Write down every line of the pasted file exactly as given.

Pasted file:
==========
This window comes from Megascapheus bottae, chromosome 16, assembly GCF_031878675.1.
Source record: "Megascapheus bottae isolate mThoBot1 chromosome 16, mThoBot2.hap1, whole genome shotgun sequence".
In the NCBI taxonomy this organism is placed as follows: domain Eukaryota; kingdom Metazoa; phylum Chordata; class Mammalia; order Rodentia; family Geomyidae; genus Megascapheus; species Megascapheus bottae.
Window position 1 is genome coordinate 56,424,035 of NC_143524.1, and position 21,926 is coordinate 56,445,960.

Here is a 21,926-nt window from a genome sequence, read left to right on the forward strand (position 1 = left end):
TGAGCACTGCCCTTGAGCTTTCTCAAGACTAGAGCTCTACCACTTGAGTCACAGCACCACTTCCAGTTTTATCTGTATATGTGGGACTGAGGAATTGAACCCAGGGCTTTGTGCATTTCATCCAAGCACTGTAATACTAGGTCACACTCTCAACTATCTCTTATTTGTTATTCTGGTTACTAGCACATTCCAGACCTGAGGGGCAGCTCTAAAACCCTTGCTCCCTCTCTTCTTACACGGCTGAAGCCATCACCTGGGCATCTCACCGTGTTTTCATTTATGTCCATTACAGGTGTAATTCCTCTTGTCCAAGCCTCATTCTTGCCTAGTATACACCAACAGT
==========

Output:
This window comes from Megascapheus bottae, chromosome 16, assembly GCF_031878675.1.
Source record: "Megascapheus bottae isolate mThoBot1 chromosome 16, mThoBot2.hap1, whole genome shotgun sequence".
In the NCBI taxonomy this organism is placed as follows: domain Eukaryota; kingdom Metazoa; phylum Chordata; class Mammalia; order Rodentia; family Geomyidae; genus Megascapheus; species Megascapheus bottae.
Window position 1 is genome coordinate 56,424,035 of NC_143524.1, and position 21,926 is coordinate 56,445,960.

Here is a 21,926-nt window from a genome sequence, read left to right on the forward strand (position 1 = left end):
TGAGCACTGCCCTTGAGCTTTCTCAAGACTAGAGCTCTACCACTTGAGTCACAGCACCACTTCCAGTTTTATCTGTATATGTGGGACTGAGGAATTGAACCCAGGGCTTTGTGCATTTCATCCAAGCACTGTAATACTAGGTCACACTCTCAACTATCTCTTATTTGTTATTCTGGTTACTAGCACATTCCAGACCTGAGGGGCAGCTCTAAAACCCTTGCTCCCTCTCTTCTTACACGGCTGAAGCCATCACCTGGGCATCTCACCGTGTTTTCATTTATGTCCATTACAGGTGTAATTCCTCTTGTCCAAGCCTCATTCTTGCCTAGTATACACCAACAGT